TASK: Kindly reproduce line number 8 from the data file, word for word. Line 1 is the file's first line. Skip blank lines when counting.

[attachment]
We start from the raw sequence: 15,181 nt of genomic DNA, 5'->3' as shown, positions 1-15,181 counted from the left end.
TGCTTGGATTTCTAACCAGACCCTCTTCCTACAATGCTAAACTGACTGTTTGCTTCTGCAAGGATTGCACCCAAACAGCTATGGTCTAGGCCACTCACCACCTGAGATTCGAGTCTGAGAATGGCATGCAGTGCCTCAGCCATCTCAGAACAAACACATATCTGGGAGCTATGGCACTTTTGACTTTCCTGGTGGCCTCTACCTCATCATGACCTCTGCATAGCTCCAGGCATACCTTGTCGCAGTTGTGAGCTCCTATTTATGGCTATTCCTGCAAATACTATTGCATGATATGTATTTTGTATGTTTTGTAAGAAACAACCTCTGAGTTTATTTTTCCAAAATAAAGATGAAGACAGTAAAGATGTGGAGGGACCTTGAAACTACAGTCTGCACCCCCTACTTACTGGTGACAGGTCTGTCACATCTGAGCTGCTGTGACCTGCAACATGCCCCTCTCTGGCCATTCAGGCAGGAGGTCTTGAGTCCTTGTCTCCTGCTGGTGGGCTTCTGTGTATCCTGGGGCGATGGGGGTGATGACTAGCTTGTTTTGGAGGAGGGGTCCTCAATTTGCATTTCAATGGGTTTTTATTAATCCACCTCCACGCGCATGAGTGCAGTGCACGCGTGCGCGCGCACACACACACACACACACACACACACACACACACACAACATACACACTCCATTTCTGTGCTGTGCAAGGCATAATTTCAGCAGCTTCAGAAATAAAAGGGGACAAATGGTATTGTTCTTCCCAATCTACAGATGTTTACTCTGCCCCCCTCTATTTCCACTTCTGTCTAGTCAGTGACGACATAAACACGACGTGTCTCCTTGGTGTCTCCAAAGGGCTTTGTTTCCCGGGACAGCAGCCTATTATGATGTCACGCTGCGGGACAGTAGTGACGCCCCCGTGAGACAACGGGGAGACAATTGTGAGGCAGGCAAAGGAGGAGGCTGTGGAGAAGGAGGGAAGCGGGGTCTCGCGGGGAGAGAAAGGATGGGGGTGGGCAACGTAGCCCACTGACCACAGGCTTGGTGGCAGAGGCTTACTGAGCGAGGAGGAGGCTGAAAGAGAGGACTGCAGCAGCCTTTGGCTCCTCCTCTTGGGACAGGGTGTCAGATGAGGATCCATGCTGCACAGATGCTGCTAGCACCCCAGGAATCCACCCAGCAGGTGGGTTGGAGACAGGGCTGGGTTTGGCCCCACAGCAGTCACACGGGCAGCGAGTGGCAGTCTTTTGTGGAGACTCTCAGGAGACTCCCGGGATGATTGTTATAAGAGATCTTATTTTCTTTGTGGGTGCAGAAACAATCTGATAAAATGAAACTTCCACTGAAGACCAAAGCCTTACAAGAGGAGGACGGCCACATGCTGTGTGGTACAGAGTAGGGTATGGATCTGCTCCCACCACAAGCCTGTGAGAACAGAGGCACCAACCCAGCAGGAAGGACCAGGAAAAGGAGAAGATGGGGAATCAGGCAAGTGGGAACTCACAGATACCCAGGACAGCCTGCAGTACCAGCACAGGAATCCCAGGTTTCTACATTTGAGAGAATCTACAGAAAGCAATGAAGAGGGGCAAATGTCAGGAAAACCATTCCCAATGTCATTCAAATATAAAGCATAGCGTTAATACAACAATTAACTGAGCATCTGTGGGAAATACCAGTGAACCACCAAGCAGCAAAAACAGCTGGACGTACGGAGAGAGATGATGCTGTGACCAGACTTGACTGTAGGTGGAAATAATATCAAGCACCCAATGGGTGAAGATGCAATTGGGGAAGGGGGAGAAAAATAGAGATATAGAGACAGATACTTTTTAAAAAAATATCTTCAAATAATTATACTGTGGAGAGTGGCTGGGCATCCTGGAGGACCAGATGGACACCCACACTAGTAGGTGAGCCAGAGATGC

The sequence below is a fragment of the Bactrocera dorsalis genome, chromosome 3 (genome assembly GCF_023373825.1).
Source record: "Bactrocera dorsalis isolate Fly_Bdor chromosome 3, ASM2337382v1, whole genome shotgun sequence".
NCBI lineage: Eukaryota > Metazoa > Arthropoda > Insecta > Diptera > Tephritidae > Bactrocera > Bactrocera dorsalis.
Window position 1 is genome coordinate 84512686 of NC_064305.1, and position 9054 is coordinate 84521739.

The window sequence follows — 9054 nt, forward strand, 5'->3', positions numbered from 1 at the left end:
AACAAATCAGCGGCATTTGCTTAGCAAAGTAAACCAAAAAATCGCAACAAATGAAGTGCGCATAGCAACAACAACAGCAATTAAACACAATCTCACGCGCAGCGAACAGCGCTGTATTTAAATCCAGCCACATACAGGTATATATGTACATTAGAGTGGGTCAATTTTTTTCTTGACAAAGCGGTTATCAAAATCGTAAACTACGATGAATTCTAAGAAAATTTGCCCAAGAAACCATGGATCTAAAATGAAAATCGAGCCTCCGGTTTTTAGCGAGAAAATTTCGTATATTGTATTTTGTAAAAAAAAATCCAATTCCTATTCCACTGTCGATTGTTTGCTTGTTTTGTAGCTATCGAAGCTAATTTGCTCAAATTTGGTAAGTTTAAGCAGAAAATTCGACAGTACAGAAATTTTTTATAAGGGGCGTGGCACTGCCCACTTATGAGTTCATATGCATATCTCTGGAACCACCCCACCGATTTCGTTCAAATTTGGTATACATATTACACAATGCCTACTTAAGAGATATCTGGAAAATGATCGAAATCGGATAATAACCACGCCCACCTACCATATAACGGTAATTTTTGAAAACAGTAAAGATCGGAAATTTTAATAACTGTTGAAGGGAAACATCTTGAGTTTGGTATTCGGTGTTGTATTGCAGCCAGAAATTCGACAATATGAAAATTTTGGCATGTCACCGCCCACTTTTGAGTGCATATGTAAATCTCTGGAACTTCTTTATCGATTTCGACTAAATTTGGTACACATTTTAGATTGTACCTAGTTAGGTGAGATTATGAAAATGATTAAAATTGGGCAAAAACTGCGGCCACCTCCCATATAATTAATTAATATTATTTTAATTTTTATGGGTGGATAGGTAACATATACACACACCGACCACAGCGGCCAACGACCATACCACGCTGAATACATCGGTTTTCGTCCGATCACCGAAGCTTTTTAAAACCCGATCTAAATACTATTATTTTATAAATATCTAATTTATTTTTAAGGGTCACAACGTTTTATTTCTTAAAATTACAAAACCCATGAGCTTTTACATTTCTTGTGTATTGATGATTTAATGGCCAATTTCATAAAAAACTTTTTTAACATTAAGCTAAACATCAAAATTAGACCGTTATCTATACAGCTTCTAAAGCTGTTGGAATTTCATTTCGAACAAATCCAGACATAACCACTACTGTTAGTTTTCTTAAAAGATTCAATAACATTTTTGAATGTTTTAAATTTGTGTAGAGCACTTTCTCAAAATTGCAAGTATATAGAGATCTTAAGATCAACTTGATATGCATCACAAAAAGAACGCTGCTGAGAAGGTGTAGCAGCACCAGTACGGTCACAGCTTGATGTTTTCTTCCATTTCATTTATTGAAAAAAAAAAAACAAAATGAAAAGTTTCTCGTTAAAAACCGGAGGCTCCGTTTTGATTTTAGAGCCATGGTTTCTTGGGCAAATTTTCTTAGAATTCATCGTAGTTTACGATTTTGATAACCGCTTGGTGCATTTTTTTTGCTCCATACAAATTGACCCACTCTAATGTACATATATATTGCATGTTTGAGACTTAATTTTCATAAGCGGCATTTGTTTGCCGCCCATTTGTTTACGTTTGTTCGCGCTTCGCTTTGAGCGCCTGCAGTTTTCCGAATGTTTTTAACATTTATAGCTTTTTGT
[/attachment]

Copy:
AACAAATCAGCGGCATTTGCTTAGCAAAGTAAACCAAAAAATCGCAACAAATGAAGTGCGCATAGCAACAACAACAGCAATTAAACACAATCTCACGCGCAGCGAACAGCGCTGTATTTAAATCCAGCCACATACAGGTATATATGTACATTAGAGTGGGTCAATTTTTTTCTTGACAAAGCGGTTATCAAAATCGTAAACTACGATGAATTCTAAGAAAATTTGCCCAAGAAACCATGGATCTAAAATGAAAATCGAGCCTCCGGTTTTTAGCGAGAAAATTTCGTATATTGTATTTTGTAAAAAAAAATCCAATTCCTATTCCACTGTCGATTGTTTGCTTGTTTTGTAGCTATCGAAGCTAATTTGCTCAAATTTGGTAAGTTTAAGCAGAAAATTCGACAGTACAGAAATTTTTTATAAGGGGCGTGGCACTGCCCACTTATGAGTTCATATGCATATCTCTGGAACCACCCCACCGATTTCGTTCAAATTTGGTATACATATTACACAATGCCTACTTAAGAGATATCTGGAAAATGATCGAAATCGGATAATAACCACGCCCACCTACCATATAACGGTAATTTTTGAAAACAGTAAAGATCGGAAATTTTAATAACTGTTGAAGGGAAACATCTTGAGTTTGGTATTCGGTGTTGTATTGCAGCCAGAAATTCGACAATATGAAAATTTTGGCATGTCACCGCCCACTTTTGAGTGCATATGTAAATCTCTGGAACTTCTTTATCGATTTCGACTAAATTTGGTACACATTTTAGATTGTACCTAGTTAGGTGAGATTATGAAAATGATTAAAATTGGGCAAAAACTGCGGCCACCTCCCATATAATTAATTAATATTATTTTAATTTTTATGGGTGGATAGGTAACATATACACACACCGACCACAGCGGCCAACGACCATACCACGCTGAATACATCGGTTTTCGTCCGATCACCGAAGCTTTTTAAAACCCGATCTAAATACTATTATTTTATAAATATCTAATTTATTTTTAAGGGTCACAACGTTTTATTTCTTAAAATTACAAAACCCATGAGCTTTTACATTTCTTGTGTATTGATGATTTAATGGCCAATTTCATAAAAAACTTTTTTAACATTAAGCTAAACATCAAAATTAGACCGTTATCTATACAGCTTCTAAAGCTGTTGGAATTTCATTTCGAACAAATCCAGACATAACCACTACTGTTAGTTTTCTTAAAAGATTCAATAACATTTTTGAATGTTTTAAATTTGTGTAGAGCACTTTCTCAAAATTGCAAGTATATAGAGATCTTAAGATCAACTTGATATGCATCACAAAAAGAACGCTGCTGAGAAGGTGTAGCAGCACCAGTACGGTCACAGCTTGATGTTTTCTTCCATTTCATTTATTGAAAAAAAAAAAACAAAATGAAAAGTTTCTCGTTAAAAACCGGAGGCTCCGTTTTGATTTTAGAGCCATGGTTTCTTGGGCAAATTTTCTTAGAATTCATCGTAGTTTACGATTTTGATAACCGCTTGGTGCATTTTTTTTGCTCCATACAAATTGACCCACTCTAATGTACATATATATTGCATGTTTGAGACTTAATTTTCATAAGCGGCATTTGTTTGCCGCCCATTTGTTTACGTTTGTTCGCGCTTCGCTTTGAGCGCCTGCAGTTTTCCGAATGTTTTTAACATTTATAGCTTTTTGT